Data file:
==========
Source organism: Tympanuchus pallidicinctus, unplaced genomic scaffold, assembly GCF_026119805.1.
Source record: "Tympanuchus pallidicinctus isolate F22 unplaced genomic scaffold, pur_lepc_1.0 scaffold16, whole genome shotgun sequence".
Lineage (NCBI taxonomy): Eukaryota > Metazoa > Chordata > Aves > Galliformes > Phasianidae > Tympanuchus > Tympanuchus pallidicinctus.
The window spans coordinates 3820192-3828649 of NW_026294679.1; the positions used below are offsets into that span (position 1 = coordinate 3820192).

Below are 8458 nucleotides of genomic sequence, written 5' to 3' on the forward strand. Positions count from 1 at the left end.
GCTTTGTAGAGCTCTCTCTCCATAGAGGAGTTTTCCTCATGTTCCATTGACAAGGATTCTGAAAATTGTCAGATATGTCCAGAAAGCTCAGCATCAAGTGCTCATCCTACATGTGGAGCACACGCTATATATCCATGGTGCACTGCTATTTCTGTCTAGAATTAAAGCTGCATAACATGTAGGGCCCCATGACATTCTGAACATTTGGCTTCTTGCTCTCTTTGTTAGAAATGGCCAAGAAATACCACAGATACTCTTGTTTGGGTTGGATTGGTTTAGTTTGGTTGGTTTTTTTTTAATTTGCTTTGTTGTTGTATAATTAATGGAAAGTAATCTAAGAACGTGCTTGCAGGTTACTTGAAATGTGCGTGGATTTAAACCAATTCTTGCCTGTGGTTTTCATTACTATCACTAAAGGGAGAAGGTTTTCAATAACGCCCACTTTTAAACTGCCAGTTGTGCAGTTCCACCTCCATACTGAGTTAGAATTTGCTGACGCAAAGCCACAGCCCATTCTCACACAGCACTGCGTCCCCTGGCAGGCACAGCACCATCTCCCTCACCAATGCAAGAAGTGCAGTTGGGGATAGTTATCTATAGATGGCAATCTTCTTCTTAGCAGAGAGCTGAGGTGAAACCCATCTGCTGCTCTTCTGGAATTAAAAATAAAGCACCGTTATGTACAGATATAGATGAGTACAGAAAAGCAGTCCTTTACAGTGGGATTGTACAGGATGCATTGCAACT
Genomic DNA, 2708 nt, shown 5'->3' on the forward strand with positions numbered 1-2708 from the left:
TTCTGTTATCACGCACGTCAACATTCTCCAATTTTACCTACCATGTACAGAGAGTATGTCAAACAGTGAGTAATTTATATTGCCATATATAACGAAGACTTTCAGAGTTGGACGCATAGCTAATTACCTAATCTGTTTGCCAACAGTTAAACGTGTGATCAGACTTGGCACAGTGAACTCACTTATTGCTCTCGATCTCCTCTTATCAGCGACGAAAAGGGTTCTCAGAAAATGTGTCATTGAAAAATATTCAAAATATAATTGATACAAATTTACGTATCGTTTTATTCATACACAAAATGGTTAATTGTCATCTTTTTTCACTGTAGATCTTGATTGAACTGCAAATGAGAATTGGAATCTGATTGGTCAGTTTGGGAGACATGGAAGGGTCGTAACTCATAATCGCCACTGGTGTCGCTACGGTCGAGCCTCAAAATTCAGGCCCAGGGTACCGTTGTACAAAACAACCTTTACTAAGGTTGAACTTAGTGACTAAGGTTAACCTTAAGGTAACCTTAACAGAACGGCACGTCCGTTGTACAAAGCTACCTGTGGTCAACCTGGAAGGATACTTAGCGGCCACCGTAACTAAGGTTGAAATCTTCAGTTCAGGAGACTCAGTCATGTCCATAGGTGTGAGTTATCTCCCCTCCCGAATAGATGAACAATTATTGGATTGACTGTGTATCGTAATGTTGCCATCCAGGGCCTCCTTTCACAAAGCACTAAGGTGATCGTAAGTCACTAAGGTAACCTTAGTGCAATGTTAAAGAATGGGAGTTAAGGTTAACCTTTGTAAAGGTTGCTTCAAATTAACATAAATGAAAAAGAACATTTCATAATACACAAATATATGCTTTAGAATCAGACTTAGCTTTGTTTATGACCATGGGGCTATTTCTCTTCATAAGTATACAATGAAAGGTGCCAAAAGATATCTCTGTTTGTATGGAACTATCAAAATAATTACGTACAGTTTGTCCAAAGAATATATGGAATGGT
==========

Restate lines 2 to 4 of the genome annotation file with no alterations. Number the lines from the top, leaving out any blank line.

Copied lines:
Source record: "Tympanuchus pallidicinctus isolate F22 unplaced genomic scaffold, pur_lepc_1.0 scaffold16, whole genome shotgun sequence".
Lineage (NCBI taxonomy): Eukaryota > Metazoa > Chordata > Aves > Galliformes > Phasianidae > Tympanuchus > Tympanuchus pallidicinctus.
The window spans coordinates 3820192-3828649 of NW_026294679.1; the positions used below are offsets into that span (position 1 = coordinate 3820192).